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Society

The Zeelevounai Twist: Greeks Don’t Trust Each Other, Institutions

ATHENS – Greeks are known for zeelevounai – the odd sense of wanting to hold down others in petty jealousy – but they don’t trust each other very much either, nor state institutions, a survey has found.

The poll by the research firm Dianeosis found a shocking 86.6 percent of Greek said that, “We need to be especially careful in our dealings with people,” suspicious lurking everywhere that somebody may be doing better than in devious ways.

That was the answer to the question about whether “most people are trustworthy,” the polls taken from Jan. 15-Feb. 12 on What Greeks Think 2024 and included more than 3,000 people over 17 years old.

Nearly half of respondents said that “The biggest threat to the future of Greeks” is the economy although it is accelerating on the back of tourism and growing foreign investment although inflation and high food prices remain problematic.

Second among Greeks concerns was the shrinking population, cited by 37 percent of people and as government programs offering bonuses to families having children failing to slow the problem.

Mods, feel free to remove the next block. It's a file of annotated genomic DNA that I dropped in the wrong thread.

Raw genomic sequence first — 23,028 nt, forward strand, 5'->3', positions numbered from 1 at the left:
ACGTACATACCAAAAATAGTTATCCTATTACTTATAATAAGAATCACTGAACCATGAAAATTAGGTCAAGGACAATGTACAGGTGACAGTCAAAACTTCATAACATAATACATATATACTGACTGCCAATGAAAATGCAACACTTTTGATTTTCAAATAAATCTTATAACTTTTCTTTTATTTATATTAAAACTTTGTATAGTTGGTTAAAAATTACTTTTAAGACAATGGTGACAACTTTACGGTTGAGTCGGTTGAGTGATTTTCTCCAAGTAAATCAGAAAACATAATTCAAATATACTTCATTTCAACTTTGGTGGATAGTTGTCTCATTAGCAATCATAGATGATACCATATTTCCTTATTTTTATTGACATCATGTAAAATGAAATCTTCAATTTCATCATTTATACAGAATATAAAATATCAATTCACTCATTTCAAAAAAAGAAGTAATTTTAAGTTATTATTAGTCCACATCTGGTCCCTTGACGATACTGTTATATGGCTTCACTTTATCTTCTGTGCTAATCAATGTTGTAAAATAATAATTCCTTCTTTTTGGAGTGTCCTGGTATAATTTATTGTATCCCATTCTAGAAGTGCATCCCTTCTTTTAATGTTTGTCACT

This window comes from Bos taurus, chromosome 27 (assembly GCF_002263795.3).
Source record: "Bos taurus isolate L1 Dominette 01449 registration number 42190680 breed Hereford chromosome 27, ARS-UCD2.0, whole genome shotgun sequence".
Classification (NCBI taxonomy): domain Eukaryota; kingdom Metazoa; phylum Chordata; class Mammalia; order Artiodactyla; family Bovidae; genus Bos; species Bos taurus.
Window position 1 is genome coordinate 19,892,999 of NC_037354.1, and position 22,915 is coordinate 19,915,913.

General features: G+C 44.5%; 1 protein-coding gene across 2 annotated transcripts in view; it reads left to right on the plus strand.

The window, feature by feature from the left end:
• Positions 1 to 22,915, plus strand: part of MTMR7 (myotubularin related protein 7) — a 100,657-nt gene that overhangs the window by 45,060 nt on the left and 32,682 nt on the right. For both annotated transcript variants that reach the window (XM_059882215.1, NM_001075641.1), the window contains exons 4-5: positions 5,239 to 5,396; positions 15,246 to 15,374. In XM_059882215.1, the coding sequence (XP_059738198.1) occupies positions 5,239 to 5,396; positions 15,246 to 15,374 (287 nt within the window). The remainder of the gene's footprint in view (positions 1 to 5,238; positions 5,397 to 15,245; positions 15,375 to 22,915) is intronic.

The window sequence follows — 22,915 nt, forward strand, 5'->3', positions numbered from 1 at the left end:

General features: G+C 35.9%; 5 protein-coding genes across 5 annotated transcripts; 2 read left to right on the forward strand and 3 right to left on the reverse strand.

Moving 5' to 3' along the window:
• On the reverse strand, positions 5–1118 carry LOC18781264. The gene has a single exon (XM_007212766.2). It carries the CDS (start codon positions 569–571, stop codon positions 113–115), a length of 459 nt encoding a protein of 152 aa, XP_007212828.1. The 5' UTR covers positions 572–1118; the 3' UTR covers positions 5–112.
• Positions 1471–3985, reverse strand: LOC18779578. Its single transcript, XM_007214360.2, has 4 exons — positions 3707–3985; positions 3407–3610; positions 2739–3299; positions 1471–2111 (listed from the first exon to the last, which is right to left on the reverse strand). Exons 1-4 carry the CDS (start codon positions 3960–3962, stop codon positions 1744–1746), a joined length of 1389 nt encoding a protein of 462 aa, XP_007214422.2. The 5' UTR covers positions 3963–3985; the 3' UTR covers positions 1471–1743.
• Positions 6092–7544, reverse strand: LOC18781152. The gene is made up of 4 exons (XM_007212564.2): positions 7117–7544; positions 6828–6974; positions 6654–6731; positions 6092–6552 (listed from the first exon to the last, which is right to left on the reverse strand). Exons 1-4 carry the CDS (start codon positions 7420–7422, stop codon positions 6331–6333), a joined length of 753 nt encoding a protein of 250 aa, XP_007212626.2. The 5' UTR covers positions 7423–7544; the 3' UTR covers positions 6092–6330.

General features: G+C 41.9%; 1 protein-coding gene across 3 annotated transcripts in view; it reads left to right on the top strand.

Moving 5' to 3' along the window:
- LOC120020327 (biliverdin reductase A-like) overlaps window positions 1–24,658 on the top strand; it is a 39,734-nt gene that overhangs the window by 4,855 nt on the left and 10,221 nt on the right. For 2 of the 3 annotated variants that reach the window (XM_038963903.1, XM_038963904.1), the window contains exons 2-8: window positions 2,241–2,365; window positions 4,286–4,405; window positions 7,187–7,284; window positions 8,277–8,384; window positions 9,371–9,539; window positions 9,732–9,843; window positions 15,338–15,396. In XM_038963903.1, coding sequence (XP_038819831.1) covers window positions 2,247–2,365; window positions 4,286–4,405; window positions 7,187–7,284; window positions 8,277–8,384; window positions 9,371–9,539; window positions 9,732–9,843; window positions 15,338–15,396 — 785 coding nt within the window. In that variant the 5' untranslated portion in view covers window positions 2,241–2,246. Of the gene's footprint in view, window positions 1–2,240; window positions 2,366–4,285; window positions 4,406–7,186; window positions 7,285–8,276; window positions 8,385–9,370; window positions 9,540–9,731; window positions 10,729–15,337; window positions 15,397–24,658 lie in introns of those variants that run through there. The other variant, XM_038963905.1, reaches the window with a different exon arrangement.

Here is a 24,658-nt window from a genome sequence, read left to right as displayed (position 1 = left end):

Some 32.3 percent said the snail’s pace justice system that can take a decade or more to decide cases and with judges and the system having relatively few working hours is worrisome and should be fixed, a rise of 2 percent from 2022.

Next – with 27.3 percent ranking it – was transparency in the public sector and institutions deemed critical for accelerating economic growth, a big jump from 19 percent who cited it two years earlier.

And 83 percent said that by 2034 that Greece “will be a country with many immigrants from many countries” although the government is frantically trying to keep them out and still has several thousand in detention camps.

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